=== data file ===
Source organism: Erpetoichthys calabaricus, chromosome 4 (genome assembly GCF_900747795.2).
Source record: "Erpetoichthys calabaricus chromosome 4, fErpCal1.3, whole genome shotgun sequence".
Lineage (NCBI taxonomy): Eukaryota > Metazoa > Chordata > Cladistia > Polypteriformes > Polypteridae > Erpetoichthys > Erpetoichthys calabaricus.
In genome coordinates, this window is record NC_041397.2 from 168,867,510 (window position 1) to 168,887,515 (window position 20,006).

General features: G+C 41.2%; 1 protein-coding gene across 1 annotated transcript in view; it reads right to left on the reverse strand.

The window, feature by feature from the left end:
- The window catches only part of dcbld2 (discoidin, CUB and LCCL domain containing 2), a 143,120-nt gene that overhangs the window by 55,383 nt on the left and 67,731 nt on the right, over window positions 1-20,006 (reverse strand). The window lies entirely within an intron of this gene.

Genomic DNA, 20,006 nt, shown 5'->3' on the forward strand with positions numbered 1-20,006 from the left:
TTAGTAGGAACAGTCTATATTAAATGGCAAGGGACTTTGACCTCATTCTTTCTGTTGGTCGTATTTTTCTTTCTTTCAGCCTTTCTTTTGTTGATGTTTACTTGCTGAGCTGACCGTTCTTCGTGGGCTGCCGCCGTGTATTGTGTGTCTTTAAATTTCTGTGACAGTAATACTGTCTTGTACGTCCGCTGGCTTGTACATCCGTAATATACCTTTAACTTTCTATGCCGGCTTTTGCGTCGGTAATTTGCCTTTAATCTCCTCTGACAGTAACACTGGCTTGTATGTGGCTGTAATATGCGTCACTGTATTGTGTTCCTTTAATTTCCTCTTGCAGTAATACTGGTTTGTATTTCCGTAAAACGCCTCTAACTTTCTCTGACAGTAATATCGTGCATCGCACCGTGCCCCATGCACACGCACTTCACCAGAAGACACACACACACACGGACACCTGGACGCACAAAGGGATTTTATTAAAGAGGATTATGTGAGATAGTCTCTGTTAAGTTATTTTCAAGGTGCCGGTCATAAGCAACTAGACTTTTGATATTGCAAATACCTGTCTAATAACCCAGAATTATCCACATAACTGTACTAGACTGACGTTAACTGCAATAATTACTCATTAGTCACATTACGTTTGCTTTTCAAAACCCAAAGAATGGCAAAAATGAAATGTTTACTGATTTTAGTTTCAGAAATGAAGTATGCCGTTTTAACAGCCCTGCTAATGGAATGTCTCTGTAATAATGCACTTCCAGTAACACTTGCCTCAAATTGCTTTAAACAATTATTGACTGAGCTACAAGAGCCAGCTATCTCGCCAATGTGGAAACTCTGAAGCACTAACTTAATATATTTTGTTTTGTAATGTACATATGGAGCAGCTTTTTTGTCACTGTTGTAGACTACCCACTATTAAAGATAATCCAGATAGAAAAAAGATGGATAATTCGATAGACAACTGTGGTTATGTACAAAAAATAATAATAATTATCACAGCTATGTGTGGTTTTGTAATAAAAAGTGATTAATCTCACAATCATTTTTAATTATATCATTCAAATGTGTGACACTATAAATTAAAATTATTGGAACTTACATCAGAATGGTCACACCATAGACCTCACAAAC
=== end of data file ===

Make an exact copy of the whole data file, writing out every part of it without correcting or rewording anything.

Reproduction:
Source organism: Erpetoichthys calabaricus, chromosome 4 (genome assembly GCF_900747795.2).
Source record: "Erpetoichthys calabaricus chromosome 4, fErpCal1.3, whole genome shotgun sequence".
Lineage (NCBI taxonomy): Eukaryota > Metazoa > Chordata > Cladistia > Polypteriformes > Polypteridae > Erpetoichthys > Erpetoichthys calabaricus.
In genome coordinates, this window is record NC_041397.2 from 168,867,510 (window position 1) to 168,887,515 (window position 20,006).

General features: G+C 41.2%; 1 protein-coding gene across 1 annotated transcript in view; it reads right to left on the reverse strand.

The window, feature by feature from the left end:
- The window catches only part of dcbld2 (discoidin, CUB and LCCL domain containing 2), a 143,120-nt gene that overhangs the window by 55,383 nt on the left and 67,731 nt on the right, over window positions 1-20,006 (reverse strand). The window lies entirely within an intron of this gene.

Genomic DNA, 20,006 nt, shown 5'->3' on the forward strand with positions numbered 1-20,006 from the left:
TTAGTAGGAACAGTCTATATTAAATGGCAAGGGACTTTGACCTCATTCTTTCTGTTGGTCGTATTTTTCTTTCTTTCAGCCTTTCTTTTGTTGATGTTTACTTGCTGAGCTGACCGTTCTTCGTGGGCTGCCGCCGTGTATTGTGTGTCTTTAAATTTCTGTGACAGTAATACTGTCTTGTACGTCCGCTGGCTTGTACATCCGTAATATACCTTTAACTTTCTATGCCGGCTTTTGCGTCGGTAATTTGCCTTTAATCTCCTCTGACAGTAACACTGGCTTGTATGTGGCTGTAATATGCGTCACTGTATTGTGTTCCTTTAATTTCCTCTTGCAGTAATACTGGTTTGTATTTCCGTAAAACGCCTCTAACTTTCTCTGACAGTAATATCGTGCATCGCACCGTGCCCCATGCACACGCACTTCACCAGAAGACACACACACACACGGACACCTGGACGCACAAAGGGATTTTATTAAAGAGGATTATGTGAGATAGTCTCTGTTAAGTTATTTTCAAGGTGCCGGTCATAAGCAACTAGACTTTTGATATTGCAAATACCTGTCTAATAACCCAGAATTATCCACATAACTGTACTAGACTGACGTTAACTGCAATAATTACTCATTAGTCACATTACGTTTGCTTTTCAAAACCCAAAGAATGGCAAAAATGAAATGTTTACTGATTTTAGTTTCAGAAATGAAGTATGCCGTTTTAACAGCCCTGCTAATGGAATGTCTCTGTAATAATGCACTTCCAGTAACACTTGCCTCAAATTGCTTTAAACAATTATTGACTGAGCTACAAGAGCCAGCTATCTCGCCAATGTGGAAACTCTGAAGCACTAACTTAATATATTTTGTTTTGTAATGTACATATGGAGCAGCTTTTTTGTCACTGTTGTAGACTACCCACTATTAAAGATAATCCAGATAGAAAAAAGATGGATAATTCGATAGACAACTGTGGTTATGTACAAAAAATAATAATAATTATCACAGCTATGTGTGGTTTTGTAATAAAAAGTGATTAATCTCACAATCATTTTTAATTATATCATTCAAATGTGTGACACTATAAATTAAAATTATTGGAACTTACATCAGAATGGTCACACCATAGACCTCACAAAC